LANCASTER — The next 18 months will be a “bumpy ride” for the United States economy, but most economists have not forecast a deep recession, Robert Eyler, founder and president of Economic Forensics and Analytics, said Friday at the Antelope Valley Economic Development & Growth Enterprise (AV EDGE) 2023 Spring Business Summit.
If there is a recession, it will be a mild one, he said.
It took six years for the California economy to re-employ the same number of people as before the 2008 Great Recession.
In the Antelope Valley, the labor force has not come back with the same vigor as employment because people left, Eyler said.
“There’s still some room to grow to get back to pre-pandemic norms in terms of the number of people available for work in these two cities and the number of people who are working and living in these two cities,” he said.
The California economy is likely to continue to grow over the next three years. However, with a shrinking population — the state’s total population declined by more than 500,000 over the last two years — the issue is where workers will come from, Eyler said.
“While we might get a kick from higher wages, we’re going to see more and more people retire who are on the older side of the labor force because they’re going to continue to have incentive to do so,” he said.
Another factor to consider is who’s left in the labor force, he added.
“We don’t know how many coders went to Austin, how many construction workers went to Austin, how many retirees went to Austin,” Eyler said. “We know a bunch of people went to Austin. The economic mix of that transition is one of the biggest things that California needs to watch in terms of labor force and our ability to open and sustain industries over time.”
The population of people 18 and younger in the cities of Lancaster and Palmdale dropped slightly over the decade, from 2011 to 2021. Both cities are still relatively high, with 28.4% in Lancaster, down from 30.5% and 29.7% in Palmdale, down from 33.9%. Those figures are higher than that of the state, Kern and Los Angeles counties.
“It means y’all have a lot of families here and you’ve kept those families for the most part and you want to keep that,” Eyler said.
It is important, the economist added, because those young people represent the future home-grown labor force.
“If you start to lose that, then you’re kind of more dependent on not only inbound commuters, but whether or not you get migrating families who come in to try and replenish that,” Eyler said.
Over the last few years the cities also brought in more educated households.
At least 59.2% and 59.9% of households in Lancaster and Palmdale, respectively, pay at least 30% of their income for rent. Statewide that figure is 54.2%.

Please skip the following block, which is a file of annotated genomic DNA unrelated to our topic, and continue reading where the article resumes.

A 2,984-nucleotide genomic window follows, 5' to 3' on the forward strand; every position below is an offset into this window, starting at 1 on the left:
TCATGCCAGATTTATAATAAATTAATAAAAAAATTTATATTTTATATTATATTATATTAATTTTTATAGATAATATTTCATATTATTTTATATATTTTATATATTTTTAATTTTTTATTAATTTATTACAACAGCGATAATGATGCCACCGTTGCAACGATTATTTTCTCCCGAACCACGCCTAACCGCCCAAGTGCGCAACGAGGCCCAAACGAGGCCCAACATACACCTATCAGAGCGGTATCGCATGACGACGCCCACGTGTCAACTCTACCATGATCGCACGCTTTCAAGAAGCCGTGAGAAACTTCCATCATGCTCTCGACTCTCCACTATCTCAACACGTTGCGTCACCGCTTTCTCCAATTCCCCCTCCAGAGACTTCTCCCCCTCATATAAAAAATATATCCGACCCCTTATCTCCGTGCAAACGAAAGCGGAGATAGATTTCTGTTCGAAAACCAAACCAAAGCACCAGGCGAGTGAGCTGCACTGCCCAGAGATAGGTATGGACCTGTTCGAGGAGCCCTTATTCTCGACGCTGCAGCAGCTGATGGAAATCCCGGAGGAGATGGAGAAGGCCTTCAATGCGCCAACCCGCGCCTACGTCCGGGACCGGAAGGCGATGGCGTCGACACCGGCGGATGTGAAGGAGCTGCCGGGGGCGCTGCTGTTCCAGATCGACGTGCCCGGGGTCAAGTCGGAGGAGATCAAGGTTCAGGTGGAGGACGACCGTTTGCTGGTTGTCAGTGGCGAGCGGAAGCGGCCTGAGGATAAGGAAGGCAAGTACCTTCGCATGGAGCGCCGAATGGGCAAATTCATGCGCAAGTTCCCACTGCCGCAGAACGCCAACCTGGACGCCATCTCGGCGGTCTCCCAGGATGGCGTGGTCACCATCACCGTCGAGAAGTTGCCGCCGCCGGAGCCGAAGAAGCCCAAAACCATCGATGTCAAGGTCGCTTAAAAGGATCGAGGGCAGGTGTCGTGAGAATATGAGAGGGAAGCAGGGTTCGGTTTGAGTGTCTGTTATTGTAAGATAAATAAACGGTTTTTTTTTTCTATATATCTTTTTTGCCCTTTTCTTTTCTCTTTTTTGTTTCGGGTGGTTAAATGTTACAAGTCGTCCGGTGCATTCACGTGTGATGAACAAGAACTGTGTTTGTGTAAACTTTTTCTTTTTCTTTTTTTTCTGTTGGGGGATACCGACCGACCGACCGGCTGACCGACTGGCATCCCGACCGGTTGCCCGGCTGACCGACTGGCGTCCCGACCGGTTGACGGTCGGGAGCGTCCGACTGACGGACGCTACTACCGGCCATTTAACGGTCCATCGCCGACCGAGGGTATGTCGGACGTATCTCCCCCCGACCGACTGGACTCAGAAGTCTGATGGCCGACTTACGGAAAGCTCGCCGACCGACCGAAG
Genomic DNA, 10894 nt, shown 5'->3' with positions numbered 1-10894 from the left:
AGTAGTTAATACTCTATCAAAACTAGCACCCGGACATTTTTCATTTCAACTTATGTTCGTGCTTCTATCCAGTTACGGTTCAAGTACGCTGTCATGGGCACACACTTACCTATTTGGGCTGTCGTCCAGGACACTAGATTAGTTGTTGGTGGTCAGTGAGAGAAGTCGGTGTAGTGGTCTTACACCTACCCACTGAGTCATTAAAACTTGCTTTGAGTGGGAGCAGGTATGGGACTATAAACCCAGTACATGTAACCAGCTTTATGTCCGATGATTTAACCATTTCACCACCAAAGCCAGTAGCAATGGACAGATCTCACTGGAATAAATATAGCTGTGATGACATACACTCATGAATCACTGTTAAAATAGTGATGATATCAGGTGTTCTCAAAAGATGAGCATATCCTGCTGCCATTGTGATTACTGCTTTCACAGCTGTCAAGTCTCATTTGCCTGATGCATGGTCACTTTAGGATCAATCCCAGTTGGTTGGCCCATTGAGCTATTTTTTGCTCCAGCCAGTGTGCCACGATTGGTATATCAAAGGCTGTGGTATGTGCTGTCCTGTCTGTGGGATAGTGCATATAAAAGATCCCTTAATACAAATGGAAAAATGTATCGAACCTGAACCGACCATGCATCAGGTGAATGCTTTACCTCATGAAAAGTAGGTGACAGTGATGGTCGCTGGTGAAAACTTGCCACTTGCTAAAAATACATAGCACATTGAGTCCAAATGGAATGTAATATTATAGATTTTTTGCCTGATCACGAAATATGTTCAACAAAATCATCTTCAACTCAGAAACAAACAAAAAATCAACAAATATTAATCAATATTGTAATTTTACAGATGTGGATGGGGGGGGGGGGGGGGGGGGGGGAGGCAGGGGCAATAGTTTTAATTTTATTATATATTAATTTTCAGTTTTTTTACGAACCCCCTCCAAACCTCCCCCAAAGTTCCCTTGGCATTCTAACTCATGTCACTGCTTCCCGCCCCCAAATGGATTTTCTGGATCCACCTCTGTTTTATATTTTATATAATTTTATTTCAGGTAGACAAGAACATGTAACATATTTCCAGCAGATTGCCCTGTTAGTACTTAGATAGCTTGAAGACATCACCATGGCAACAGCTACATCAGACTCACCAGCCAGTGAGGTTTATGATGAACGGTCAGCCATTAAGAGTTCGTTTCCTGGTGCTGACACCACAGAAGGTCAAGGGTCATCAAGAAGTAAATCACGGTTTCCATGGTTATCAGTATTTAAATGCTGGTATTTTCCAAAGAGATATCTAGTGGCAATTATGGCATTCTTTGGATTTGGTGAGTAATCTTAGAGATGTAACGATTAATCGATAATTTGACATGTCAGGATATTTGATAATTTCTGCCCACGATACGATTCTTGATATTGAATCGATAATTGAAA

“Affordable housing is not simply a supply problem, it’s really a contractual obligation problem,” Eyler said. “The best way to generate affordable housing is to have employers partner with you on building those homes for their employees. That they provide that as a non-cash benefit to their employees and that’s part of increasing your housing supply that’s specific to a working household.”
He said that is how jurisdictions can get affordability “in the juiciest way.”
The median household income for both cities has gone up from 2011 to 2021. However, inflation-adjusted dollars has eroded the purchasing power of most households.
“We need to be watchful at how our wages really provide purchasing power,” Eyler said.
Looking toward 2025 and beyond, the Antelope Valley has a strong core of manufacturing and science.
“That’s something you can expand,” he said. “There’s a lot of good things that can happen here, keep pushing on that.”
As to what Eyler called the “dismal science,” more defense concerns nationally should be good for the area.
“You should see inflation fade and as inflation fades, that’s good for consumers,” he said. “Wages are not going to go backward, which is good for our wage earners; it’s not good for our small businesses.”
People can expect more uncertainty with the 2024 presidential elections next year.
Eyler encouraged the cities to build housing for working residents.
“In California, when businesses come in and want to grow, they’re going to think why California and why here vs some other place,” he said. “Landscape’s going to get more competitive but y’all have set yourself up outstanding from what I can see.”
The drought is not over; the water wars are just beginning.
Eyler encouraged officials to watch how economic development shifts toward water-saving businesses or away from those that tend to a lot more water.
“I also think the Antelope Valley is in a pretty good spot in terms of climate change and the science around that,” he said. “We do have an energy race about trying to become more self-sufficient in terms of energy. … You’re well set to add to that niche about you being a place for science and manufacturing along those lines, so look for those opportunities. They’re going to be there.”